Congratulations to Chamath and to Facebook.

    Asymmetric risk and the dangers of too high a valuation July 9, 2007

    Posted by jeremyliew in Entrepreneur, start-up, startups, VC, Venture Capital.
    52 comments

    I recently met a company that I really liked; an innovative online financial services product. It hit a lot of my criteria for investment; it had a working product, it paralleled existing offline behavior, and it had achieved some early success in gaining distribution. And it had done all this on just $1.5m of angel money.

    However, although I really liked the company, I didn’t seriously pursue an investment. The reason is that the $1.5m was raised at a $30m valuation. The company was still very early stage, with very limited usage and an unproven revenue model. Any sort of investment that we we would have made would have been at a much lower valuation than $30m.

    The company is still pursuing financing, but it is currently focusing its efforts on raising more angel money.

    This made me think about the asymmetric risk that an entrepreneur faces when pricing a round.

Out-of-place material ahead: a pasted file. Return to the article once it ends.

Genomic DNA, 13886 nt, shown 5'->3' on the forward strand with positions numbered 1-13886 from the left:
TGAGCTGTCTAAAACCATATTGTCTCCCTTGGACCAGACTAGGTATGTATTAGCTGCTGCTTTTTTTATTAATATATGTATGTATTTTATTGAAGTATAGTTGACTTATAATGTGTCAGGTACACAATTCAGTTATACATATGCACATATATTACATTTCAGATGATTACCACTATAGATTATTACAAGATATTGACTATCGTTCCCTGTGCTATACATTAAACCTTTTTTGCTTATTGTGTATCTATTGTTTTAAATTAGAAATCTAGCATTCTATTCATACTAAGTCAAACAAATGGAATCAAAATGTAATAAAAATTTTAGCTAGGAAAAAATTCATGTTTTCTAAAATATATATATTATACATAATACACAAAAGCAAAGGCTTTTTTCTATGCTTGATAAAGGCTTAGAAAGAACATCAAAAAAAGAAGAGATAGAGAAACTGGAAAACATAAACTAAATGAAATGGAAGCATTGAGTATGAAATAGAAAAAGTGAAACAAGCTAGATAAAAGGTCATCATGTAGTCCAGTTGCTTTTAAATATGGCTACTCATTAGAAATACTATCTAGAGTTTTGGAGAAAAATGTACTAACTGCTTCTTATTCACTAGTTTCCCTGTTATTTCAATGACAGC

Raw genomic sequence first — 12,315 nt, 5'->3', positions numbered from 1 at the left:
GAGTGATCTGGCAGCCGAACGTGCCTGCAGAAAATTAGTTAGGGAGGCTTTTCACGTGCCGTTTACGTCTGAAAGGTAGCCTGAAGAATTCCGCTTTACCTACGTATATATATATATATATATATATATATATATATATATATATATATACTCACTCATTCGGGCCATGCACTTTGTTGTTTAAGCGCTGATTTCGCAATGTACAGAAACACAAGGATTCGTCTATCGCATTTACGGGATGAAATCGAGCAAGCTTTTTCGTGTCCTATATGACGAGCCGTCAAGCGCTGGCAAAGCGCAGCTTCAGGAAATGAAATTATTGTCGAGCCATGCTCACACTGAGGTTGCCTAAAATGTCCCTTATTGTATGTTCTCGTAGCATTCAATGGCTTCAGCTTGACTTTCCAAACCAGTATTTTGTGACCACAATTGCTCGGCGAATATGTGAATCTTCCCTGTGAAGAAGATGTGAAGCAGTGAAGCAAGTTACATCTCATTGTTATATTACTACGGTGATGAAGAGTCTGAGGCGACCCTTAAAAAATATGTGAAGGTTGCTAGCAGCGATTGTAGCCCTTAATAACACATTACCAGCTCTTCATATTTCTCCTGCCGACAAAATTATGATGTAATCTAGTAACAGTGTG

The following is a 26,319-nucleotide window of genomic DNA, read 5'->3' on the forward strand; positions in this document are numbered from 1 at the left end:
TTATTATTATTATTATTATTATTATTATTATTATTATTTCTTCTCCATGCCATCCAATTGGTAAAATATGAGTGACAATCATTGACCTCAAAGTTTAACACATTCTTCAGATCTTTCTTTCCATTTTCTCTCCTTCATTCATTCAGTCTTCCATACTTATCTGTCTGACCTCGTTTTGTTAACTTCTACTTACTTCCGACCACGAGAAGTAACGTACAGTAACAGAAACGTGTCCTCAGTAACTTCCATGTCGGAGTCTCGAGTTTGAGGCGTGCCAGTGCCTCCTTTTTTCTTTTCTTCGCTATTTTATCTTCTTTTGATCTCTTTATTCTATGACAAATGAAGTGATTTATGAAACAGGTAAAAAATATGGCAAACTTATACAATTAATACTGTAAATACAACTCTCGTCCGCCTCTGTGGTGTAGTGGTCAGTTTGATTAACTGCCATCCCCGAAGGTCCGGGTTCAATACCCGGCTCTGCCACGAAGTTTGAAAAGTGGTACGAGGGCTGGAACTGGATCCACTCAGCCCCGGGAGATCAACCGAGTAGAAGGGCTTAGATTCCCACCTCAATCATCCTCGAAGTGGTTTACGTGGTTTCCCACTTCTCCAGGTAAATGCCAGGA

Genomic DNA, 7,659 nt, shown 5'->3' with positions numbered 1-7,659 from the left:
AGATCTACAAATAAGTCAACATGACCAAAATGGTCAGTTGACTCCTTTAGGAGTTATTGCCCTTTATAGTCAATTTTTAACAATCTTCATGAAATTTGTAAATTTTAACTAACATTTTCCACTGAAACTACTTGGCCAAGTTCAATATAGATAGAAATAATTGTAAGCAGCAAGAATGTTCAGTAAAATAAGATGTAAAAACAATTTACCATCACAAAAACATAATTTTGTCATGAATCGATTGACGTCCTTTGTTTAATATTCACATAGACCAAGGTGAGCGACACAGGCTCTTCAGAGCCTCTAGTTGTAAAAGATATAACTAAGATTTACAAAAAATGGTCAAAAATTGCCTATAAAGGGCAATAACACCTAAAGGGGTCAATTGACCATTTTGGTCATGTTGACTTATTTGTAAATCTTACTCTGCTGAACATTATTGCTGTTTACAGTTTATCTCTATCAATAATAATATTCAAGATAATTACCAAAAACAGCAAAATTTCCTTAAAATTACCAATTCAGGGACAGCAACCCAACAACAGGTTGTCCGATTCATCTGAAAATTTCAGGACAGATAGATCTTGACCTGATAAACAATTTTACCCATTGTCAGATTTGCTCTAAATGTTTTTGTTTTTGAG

An example of asymmetric risk is catching a plane. If you arrive early, you waste some time sitting in the airport. This is unfortunate, but it’s tolerable. If you arrive late, you miss the plane altogether. This can be expensive and very inconvenient.

    The same situation exists when an entrepreneur determines at what valuation she can raise money. So if she raises at a valuation that is too low, she suffers more dilution than she needed to. This is not desirable, but the negative consequences are linear in that they are roughly in proportion to the degree that the valuation was cheap. [Disclaimer: As a venture capitalist, I benefit from investing at lower valuations.]

    On the other hand, if she raises at a valuation that is too high, she runs the risk of a future “down round“, or even worse, being unable to raise more money at all. Valuation is always based on some combination of past performance and future potential. When valuations creep up and are based more on future potential than past performance, more pressure is put on the company to hit its potential and justify its valuation. If things don’t go to plan, when the company next needs to raise money it may not be able to justify its past valuation at all.